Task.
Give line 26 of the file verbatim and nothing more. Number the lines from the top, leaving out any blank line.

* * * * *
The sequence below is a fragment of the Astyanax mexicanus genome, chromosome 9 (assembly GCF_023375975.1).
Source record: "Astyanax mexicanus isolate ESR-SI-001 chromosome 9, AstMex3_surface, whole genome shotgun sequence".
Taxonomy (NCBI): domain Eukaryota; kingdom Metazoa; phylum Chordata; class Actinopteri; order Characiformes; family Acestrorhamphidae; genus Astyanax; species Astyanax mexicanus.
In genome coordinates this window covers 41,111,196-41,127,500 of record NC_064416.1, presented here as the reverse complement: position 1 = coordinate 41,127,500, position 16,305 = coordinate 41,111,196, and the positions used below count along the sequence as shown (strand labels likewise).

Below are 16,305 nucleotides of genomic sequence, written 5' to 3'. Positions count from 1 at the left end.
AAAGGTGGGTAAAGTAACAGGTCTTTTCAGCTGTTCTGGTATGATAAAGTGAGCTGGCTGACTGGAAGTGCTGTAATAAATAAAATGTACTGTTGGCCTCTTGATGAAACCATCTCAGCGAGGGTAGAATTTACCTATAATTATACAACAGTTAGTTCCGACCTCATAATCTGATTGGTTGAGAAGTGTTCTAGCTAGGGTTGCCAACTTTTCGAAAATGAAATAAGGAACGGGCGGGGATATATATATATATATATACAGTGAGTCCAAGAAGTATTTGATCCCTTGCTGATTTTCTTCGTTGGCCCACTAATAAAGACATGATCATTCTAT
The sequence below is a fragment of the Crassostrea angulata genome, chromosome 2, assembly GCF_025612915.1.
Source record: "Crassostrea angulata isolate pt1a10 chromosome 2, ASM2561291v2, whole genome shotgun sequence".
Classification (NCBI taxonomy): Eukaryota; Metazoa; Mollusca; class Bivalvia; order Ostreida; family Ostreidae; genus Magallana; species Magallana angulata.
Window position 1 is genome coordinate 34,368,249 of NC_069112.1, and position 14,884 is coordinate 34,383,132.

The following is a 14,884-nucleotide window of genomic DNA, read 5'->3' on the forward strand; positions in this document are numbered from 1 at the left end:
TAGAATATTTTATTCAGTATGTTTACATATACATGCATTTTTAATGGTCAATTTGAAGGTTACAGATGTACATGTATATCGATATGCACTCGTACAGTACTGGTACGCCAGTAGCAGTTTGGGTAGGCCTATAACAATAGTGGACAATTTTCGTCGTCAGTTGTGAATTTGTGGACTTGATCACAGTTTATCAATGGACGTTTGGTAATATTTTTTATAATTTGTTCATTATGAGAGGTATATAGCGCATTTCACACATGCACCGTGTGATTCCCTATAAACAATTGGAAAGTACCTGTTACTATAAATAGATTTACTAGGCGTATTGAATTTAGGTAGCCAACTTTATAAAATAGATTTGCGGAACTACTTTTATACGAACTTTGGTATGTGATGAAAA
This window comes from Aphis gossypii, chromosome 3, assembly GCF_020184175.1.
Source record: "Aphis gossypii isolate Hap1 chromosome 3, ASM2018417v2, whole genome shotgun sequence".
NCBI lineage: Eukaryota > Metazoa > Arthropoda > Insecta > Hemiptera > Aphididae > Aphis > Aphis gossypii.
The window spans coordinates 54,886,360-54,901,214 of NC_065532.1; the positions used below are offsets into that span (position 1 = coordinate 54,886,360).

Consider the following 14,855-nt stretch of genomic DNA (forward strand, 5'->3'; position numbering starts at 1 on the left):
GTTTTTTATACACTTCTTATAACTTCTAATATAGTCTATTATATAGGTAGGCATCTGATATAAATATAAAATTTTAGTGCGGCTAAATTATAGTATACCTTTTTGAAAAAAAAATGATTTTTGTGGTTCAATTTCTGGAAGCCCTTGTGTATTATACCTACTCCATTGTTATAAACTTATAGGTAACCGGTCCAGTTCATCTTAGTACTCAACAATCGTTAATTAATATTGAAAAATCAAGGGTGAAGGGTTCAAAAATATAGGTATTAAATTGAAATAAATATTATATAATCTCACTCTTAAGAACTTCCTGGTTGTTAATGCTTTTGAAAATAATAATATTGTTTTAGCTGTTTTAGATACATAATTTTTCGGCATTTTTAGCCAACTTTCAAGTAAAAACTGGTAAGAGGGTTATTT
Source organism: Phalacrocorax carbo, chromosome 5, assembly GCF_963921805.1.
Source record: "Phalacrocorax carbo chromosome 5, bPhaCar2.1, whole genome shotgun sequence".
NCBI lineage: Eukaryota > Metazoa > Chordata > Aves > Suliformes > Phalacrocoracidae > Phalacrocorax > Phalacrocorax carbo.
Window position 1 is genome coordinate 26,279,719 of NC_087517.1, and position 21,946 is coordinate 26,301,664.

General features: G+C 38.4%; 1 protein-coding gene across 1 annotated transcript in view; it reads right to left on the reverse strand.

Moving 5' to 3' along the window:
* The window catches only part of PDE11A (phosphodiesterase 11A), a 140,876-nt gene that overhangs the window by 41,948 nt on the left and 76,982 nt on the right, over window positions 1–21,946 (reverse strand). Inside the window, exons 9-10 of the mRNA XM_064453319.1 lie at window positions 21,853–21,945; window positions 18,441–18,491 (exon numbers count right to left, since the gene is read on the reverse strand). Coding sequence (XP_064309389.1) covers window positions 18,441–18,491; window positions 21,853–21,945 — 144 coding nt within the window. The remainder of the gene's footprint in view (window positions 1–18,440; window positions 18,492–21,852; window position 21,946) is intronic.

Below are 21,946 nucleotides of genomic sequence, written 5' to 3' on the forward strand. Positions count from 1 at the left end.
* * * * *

Below are 21,946 nucleotides of genomic sequence, written 5' to 3' on the forward strand. Positions count from 1 at the left end.